Known as a slow-slip event, or an episodic tremor and slip (ETS), the rumbling being detected isn't necessarily out of the ordinary, as ETS cycles typically occur every 14 months or so. But with the recent sizable shakes in Southern California coupled with the fact that a "big one" is long overdue for the Pacific Northwest (PNW), some are speculating as to what might be brewing.
Though it didn't receive much media coverage, a 4.6 magnitude quake struck the Puget Sound area back in July, right around the time that Southern California experienced a pair of even larger quakes near Ridgecrest. Since this 4.6 was the largest quake to strike the area "in some time," seismic experts are taking notice and investigating.
According to Steve Malone, a professor emeritus with PNSN, this latest ETS cycle near Seattle more than likely began on August 11, with its first hit just south of San Juan Island. And so far, the subsequent tremors appear to be increasing in strength, indicating the potential for larger quakes in the near future.
"Over this week the tremor has on average gotten stronger and more frequent but is not yet as near-continuous as during some previous ETS events," Malone wrote on the network's blog.
"Thus far I have not been convinced that the GPS data is yet showing displacements consistent with a full-blown ETS, but then it is early in the sequence, and I am just a seismologist. If this activity continues as I expect it likely will then it likely will spread a bit farther south but it should mostly head to the northwest."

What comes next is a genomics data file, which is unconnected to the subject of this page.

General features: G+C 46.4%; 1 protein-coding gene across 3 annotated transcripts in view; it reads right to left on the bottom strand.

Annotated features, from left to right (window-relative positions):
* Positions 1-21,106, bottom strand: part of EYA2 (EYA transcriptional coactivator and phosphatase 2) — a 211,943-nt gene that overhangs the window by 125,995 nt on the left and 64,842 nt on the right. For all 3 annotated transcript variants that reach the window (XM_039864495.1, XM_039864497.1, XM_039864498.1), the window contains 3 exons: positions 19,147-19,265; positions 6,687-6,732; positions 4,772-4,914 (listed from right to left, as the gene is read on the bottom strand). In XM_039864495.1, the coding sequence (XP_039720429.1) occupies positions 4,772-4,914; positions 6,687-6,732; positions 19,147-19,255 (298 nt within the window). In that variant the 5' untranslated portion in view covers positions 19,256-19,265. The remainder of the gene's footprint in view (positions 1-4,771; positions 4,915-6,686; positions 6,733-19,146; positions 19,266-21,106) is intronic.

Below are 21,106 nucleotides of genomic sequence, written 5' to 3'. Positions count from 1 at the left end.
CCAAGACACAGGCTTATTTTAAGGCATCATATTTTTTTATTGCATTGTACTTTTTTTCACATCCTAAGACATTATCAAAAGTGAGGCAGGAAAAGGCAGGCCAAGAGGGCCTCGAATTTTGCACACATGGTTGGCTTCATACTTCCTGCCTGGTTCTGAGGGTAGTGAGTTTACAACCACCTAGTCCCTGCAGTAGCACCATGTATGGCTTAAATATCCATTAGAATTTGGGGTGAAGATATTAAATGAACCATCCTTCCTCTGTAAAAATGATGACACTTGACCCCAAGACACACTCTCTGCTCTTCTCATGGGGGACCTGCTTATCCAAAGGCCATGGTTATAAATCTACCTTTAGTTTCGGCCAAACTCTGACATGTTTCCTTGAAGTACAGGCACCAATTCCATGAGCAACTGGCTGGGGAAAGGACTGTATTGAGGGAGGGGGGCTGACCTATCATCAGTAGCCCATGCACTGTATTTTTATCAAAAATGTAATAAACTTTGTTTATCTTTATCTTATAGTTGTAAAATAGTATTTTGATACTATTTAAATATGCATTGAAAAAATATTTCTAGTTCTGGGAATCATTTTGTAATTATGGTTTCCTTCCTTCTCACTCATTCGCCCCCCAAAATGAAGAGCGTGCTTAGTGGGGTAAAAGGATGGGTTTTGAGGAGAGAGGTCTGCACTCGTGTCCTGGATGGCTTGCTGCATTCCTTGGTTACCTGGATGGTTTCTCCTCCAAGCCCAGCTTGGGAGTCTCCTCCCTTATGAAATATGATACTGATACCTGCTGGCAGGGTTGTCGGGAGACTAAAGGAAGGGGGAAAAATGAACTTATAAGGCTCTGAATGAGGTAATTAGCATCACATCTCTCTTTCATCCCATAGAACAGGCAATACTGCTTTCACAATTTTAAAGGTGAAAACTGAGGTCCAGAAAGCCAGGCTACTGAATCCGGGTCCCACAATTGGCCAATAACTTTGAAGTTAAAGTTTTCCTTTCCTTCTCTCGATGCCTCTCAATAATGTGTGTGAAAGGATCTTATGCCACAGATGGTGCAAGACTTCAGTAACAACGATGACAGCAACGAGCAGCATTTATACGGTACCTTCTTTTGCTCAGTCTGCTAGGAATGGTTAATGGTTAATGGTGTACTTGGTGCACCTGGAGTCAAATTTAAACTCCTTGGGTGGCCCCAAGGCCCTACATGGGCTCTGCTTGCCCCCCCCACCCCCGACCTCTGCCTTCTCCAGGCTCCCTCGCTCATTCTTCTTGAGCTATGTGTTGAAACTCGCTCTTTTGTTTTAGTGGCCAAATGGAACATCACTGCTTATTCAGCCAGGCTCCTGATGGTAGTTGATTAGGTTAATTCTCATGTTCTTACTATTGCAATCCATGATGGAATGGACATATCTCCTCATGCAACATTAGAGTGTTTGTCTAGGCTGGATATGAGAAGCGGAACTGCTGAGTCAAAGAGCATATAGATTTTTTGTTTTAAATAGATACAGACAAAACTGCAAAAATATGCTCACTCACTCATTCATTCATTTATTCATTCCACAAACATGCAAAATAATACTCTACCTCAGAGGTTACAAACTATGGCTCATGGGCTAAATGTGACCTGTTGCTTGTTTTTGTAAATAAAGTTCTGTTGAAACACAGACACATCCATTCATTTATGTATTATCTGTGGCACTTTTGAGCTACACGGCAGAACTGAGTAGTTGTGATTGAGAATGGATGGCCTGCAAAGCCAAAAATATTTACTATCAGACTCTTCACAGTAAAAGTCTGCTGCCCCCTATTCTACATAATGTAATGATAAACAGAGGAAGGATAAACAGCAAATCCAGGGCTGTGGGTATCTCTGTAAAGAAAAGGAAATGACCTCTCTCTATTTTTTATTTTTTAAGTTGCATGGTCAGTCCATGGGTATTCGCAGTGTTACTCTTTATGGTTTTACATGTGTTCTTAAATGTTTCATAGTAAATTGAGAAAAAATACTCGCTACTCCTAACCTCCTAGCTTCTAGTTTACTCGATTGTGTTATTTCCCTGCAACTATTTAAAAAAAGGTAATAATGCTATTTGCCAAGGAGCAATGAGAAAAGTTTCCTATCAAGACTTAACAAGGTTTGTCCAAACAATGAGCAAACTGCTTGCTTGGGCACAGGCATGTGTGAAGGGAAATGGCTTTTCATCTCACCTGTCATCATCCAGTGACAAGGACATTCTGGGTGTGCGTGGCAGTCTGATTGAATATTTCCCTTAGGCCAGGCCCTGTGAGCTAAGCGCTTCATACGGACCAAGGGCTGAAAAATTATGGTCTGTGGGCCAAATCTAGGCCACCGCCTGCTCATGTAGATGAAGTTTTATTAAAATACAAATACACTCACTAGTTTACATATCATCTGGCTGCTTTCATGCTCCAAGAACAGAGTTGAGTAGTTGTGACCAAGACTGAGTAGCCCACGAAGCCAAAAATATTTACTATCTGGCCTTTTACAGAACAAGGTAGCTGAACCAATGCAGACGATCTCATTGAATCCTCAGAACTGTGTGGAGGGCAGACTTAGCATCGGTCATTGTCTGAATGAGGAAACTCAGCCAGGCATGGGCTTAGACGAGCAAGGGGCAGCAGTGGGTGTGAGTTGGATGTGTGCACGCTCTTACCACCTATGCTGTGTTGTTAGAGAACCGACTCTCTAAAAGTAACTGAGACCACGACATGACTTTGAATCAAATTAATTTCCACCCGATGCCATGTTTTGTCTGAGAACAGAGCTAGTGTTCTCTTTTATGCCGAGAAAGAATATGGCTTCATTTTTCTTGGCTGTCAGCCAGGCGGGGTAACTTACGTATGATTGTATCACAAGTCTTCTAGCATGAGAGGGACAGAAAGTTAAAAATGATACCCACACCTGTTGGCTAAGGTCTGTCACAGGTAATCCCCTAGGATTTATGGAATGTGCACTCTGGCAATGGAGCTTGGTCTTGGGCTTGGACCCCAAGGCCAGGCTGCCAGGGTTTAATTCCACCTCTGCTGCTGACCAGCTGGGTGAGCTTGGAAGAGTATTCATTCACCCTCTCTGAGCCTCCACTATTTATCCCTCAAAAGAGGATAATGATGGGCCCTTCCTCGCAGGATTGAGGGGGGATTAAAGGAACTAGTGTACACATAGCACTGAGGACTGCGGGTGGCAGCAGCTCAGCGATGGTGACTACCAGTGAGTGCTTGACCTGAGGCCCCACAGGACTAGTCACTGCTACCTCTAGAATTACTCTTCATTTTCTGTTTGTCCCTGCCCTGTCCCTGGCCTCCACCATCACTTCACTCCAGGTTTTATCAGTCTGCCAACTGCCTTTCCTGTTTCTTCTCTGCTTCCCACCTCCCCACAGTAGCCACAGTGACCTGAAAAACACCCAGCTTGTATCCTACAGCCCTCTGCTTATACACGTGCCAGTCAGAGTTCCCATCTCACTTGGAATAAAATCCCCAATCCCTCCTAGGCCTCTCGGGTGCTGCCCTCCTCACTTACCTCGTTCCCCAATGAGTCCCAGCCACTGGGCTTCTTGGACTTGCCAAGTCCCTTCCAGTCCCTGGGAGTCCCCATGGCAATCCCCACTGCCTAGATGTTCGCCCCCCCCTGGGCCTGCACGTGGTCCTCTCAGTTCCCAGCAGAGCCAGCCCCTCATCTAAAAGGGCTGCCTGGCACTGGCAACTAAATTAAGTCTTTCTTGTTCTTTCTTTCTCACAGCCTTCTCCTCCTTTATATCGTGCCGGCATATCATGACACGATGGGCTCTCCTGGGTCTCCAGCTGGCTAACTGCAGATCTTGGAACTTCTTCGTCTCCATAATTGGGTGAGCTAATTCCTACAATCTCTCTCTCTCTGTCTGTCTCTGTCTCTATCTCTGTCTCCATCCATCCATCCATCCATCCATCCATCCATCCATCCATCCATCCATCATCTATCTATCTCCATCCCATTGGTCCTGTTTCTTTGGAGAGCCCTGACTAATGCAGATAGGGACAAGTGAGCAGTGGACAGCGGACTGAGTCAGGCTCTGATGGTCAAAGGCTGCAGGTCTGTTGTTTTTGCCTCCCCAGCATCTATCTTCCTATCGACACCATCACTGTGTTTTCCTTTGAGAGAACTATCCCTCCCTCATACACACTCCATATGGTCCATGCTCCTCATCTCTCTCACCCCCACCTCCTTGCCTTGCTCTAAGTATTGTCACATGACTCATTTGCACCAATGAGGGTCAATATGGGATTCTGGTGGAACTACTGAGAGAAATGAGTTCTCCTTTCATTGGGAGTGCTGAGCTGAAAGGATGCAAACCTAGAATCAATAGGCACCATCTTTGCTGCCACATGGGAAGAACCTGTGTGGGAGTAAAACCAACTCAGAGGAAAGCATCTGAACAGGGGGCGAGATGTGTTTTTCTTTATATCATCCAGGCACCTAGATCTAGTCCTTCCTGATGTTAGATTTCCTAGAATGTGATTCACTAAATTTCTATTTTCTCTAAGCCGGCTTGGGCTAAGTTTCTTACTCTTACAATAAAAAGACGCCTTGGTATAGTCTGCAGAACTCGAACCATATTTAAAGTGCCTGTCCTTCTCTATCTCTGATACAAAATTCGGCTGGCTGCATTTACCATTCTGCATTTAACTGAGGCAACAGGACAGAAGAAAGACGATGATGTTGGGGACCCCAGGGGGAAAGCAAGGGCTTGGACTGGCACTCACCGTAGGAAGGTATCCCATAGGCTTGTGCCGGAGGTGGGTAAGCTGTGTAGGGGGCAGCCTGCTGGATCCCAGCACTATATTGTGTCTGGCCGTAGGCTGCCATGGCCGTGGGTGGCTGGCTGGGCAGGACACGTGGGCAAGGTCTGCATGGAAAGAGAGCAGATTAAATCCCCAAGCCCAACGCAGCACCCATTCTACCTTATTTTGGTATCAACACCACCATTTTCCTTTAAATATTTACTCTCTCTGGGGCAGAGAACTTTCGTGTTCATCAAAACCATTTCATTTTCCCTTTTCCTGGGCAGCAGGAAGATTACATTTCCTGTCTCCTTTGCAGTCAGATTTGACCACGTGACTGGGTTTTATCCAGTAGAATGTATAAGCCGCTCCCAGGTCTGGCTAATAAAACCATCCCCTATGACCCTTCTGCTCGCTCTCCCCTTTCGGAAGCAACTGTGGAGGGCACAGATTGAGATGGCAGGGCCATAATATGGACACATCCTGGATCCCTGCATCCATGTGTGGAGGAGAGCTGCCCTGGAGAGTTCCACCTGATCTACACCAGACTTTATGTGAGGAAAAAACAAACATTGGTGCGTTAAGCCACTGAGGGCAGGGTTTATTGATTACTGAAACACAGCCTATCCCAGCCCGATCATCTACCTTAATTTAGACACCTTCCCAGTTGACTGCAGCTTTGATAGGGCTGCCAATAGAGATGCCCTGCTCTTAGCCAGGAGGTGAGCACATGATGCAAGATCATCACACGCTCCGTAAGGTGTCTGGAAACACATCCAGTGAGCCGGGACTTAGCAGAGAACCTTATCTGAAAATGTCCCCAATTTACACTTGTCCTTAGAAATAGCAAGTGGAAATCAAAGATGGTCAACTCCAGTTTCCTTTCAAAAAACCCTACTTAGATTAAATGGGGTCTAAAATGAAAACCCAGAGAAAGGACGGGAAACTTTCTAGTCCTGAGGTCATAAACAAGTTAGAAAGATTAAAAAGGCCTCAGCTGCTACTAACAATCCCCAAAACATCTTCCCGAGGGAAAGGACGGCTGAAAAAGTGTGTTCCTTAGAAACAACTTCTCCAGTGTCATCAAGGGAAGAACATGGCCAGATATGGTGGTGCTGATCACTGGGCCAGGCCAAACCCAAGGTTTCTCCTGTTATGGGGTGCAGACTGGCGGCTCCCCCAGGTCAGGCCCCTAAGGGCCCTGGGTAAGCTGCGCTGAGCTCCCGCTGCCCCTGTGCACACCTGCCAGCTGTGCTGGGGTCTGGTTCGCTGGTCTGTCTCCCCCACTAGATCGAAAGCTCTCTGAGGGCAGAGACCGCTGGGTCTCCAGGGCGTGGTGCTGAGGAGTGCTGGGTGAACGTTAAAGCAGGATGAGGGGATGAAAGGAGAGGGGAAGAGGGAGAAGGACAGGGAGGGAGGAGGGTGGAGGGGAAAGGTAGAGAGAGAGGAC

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Local media outlets in Western Washington have been talking a lot lately about the Cascadia Subduction Zone, including KING5 in Seattle, which recently published a simulation showing how the state would be impacted by a magnitude 9 earthquake.
For one, large tsunami waves would barrel in and out of the Washington coast, including through inland waterways that connect to Seattle and its surrounding communities. Though the size of these waves would certainly vary, Washington's Chief Hazards Geologist Corina Forson notes that they would generally be "incredibly tall," and thus devastating.
Another concern is what's known as trough, which is when water levels suddenly recede following an earthquake, following their rapid return ashore.
"That's one of the things we struggle with messaging," Forson told KING5, which used the example of the massive 2004 Indian Ocean tsunami that pulled water out from the beach before sending it roaring back, killing many.
"When you see the water recede, that could be an indication that the tsunami wave is coming," she adds.
Another concern is the fact that the Cascadia Subduction Zone is located right next to the Juan de Fuca tectonic plate, which plunges underneath the North American plate. According to National Geographic, a large section of the Juan de Fuca plate is missing underneath central Oregon, or rather tearing apart and splitting the plate, which has raised more concerns about how a cascading seismic event might impact both states.
"What we are looking at right now is the death of an oceanic plate," says William Hawley, the co-author of a paper published in the journal Geophysical Research Letters that looked at this tear, and how it could play a role in one day triggering a massive earthquake.
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